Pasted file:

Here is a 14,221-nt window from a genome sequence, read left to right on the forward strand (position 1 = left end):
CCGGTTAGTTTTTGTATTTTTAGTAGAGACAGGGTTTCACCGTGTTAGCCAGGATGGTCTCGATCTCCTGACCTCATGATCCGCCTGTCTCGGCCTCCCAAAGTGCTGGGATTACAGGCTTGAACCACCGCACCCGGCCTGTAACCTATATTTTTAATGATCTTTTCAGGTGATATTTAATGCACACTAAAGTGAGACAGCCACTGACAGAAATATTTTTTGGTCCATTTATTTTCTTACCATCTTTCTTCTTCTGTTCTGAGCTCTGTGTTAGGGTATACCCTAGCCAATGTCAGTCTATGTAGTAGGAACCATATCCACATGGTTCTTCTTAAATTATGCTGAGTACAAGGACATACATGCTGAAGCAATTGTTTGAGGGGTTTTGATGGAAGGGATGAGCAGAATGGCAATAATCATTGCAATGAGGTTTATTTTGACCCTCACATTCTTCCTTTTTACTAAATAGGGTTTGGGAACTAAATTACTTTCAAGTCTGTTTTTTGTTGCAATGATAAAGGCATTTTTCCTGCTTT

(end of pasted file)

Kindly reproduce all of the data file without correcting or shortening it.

Here is a 14,221-nt window from a genome sequence, read left to right on the forward strand (position 1 = left end):
CCGGTTAGTTTTTGTATTTTTAGTAGAGACAGGGTTTCACCGTGTTAGCCAGGATGGTCTCGATCTCCTGACCTCATGATCCGCCTGTCTCGGCCTCCCAAAGTGCTGGGATTACAGGCTTGAACCACCGCACCCGGCCTGTAACCTATATTTTTAATGATCTTTTCAGGTGATATTTAATGCACACTAAAGTGAGACAGCCACTGACAGAAATATTTTTTGGTCCATTTATTTTCTTACCATCTTTCTTCTTCTGTTCTGAGCTCTGTGTTAGGGTATACCCTAGCCAATGTCAGTCTATGTAGTAGGAACCATATCCACATGGTTCTTCTTAAATTATGCTGAGTACAAGGACATACATGCTGAAGCAATTGTTTGAGGGGTTTTGATGGAAGGGATGAGCAGAATGGCAATAATCATTGCAATGAGGTTTATTTTGACCCTCACATTCTTCCTTTTTACTAAATAGGGTTTGGGAACTAAATTACTTTCAAGTCTGTTTTTTGTTGCAATGATAAAGGCATTTTTCCTGCTTT